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Abraham Hulk Snr - On the Scheldt, low tide: On the Scheldt, sunset
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Abraham Hulk Snr

On the Scheldt, low tide: On the Scheldt, sunset

Oil on panel: 8 x 12 (in) / 20.3 x 30.5 (cm)
Signed, a pair

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Amsterdam 1813 - 1897 London

Ref: BZ 119


On the Scheldt, low tide

On the Scheldt, sunset


A pair

The former signed lower left: A Hulk;

the latter signed lower right: A Hulk

Oil on panel: 8 x 12 in / 20.3 x 30.5 cm

Frame size: 14 x 18 in / 35.6 x 45.7 cm


Painted circa 1880





MacConnal-Mason, London;

private collection, UK



Abraham Hulk Snr stands in the great tradition of Dutch sea painting. The high degree of finish in his work, understanding of light and subtle response to changing weather derives from masters such as Salomon van Ruysdael (1600/3-1670) and Willem van de Velde the Younger (1633-1707) and parallels that of his contemporaries like as Johannes Hermanus Koekkoek (1778-1851). Hulk grew up in the great port of Amsterdam and spent an adventurous period in America from 1833 to 1835, initially supporting himself as a ship’s painter – of real ships, not yet as an artist portraying ships[1].


Returning to Amsterdam, Hulk abandoned his specialization in portraiture in favour of marine painting, which brought him prosperity, especially when he moved to England in 1875. A keen sailor, who made many expeditions on the Zuiderzee, he thoroughly understood marine life and the intricacies of sailing ships. Shore scenes like the present pair are a favourite theme, one also favoured by van de Velde. In each work, the sky fills two-thirds of the composition, intricately fretted with clouds to give a sense of energy. On the Scheldt, low tide is filled with golden morning light. In its pair, On the Scheldt, sunset, the pale orange and pink of the declining sun, hidden behind clouds, flushes the bay and the sails of the fishing boats with its warmth. Both paintings exhibit the pervasive sense of tranquillity and tonal harmony for which the artist was renowned. Hulk turns everyday views of the maritime life that was so crucial to the Dutch economy into scenes of romantic reverie.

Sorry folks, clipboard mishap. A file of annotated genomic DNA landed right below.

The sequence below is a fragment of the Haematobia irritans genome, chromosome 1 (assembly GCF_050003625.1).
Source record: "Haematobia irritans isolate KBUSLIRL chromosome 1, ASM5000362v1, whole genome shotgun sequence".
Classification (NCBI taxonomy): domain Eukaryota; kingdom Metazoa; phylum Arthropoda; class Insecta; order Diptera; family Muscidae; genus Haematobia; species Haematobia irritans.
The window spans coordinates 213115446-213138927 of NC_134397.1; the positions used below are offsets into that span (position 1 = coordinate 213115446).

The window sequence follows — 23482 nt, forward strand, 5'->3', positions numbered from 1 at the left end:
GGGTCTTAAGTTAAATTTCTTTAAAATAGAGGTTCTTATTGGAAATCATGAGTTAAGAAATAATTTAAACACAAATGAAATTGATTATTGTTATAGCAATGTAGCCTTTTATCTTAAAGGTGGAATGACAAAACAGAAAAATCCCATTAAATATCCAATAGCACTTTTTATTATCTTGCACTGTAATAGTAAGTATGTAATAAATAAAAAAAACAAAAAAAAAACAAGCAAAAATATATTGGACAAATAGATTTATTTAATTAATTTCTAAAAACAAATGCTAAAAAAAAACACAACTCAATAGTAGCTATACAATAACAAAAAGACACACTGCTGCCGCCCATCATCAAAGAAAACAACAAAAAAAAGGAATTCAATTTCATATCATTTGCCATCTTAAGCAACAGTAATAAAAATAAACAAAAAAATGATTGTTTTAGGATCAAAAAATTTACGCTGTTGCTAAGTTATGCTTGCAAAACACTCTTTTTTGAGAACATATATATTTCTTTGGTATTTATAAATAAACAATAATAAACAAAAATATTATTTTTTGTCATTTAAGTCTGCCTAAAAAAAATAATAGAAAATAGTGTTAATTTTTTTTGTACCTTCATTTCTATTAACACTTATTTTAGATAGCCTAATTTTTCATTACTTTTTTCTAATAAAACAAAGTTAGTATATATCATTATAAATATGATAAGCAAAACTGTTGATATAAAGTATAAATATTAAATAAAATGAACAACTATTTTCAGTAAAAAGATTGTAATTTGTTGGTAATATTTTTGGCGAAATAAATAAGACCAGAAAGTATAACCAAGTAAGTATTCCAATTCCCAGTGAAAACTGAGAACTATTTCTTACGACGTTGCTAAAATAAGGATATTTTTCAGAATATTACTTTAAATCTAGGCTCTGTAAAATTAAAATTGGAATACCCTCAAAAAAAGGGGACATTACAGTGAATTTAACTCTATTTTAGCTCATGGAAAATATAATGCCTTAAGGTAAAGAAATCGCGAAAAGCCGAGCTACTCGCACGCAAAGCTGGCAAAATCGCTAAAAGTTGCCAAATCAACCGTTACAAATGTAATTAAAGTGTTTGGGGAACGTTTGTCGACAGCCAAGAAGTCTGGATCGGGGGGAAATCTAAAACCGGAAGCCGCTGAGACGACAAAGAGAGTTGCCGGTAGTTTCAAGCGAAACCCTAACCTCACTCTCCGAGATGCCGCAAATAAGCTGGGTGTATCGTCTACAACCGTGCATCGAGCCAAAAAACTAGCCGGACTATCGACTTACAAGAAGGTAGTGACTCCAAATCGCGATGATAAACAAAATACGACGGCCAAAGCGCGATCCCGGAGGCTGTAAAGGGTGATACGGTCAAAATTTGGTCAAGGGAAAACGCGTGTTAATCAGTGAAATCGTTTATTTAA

Hulk moved to London in 1875 and found success in a burgeoning industrial nation with a taste for Dutch marine painting, both Old Master and modern. He frequently produced pairs of paintings, often comparatively small in format and on panel, in homage to the cabinet paintings of the seventeenth century Netherlandish masters. Panel also afforded him the high degree of finish that he wished to achieve in his oils.




Amsterdam 1813 - 1897 Zevenaar


Abraham Hulk Snr specialized in marine subjects and Dutch estuary scenes, inspired by the coastal waters of The Netherlands. He showed a particular talent for capturing the effects of calms and storms. Abraham was the senior and most important member of the Hulk family of artists, which also included his brother Johannes (1829-1911), an animal painter, and his sons Hendrick (1842-1937), a marine painter, Abraham Jnr (1843-1919) and William (1852-1906), both landscapists.


Born in London in 1813, the son of a Dutch textile merchant, Hulk grew up in Amsterdam. He studied at the Amsterdam Academy with the portraitist Jean-Augustin Daiwaille (1782-1850). From 1833 he was in America, travelling to Boston and New York, eking out a living as a portrait painter and writing a lively travel diary. The many voyages that Hulk took, as well as his early life in the port of Amsterdam, influenced his decision to become a marine painter after returning to that city in 1835 and marrying Maria van der Meulen (1808-1875) the same year. He sent his first seascape to the Amsterdam Exhibition of Living Masters in 1836 and exhibited also in The Hague and Leeuwarden. A restless soul, Hulk lived in Amsterdam, Nijkerk, Enkhuizen, Haarlem and Oosterbeek. He owned a sailing boat and excursions on the Zuiderzee provided endless inspiration for his marine views.


In 1862 Hulk was made an honorary member of the Imperial Academy of St Petersburg. In 1875 he settled in London, taking advantage of a strong English clientèle for his Dutch marine scenes. He lived in a handsome house at 42 Mornington Road, St Pancras from 1875 to c.1890. Hulk exhibited at the Royal Academy in 1876 and 1890 and at the Society of British Artists’ Suffolk Street galleries. Hulk died in Zevenaar in 1897 while visiting his son-in-law Carl Wesper.


The work of Abraham Hulk Snr is represented in the Amsterdam Museum; the Zuiderzeemuseum, Enkhuizen; the Teylers Museum, Haarlem; the Gemeente-Archief, Dordrecht; the Ferens Art Gallery, Hull; the Towneley Art Gallery, Burnley and the Cooper Art Gallery, Barnsley.


[1] For a detailed biography of Hulk and his time in America, see Matthew Honan, ‘De kunst van Abraham Hulk en zijn dagboek naar America’ (The art of Abraham Hulk and his travel diary to America), Scheepshistorie, Issue 26, November 2019, pp.92-109. We are grateful to Dr Honan for details of Hulk’s life and for providing a translation of the article.


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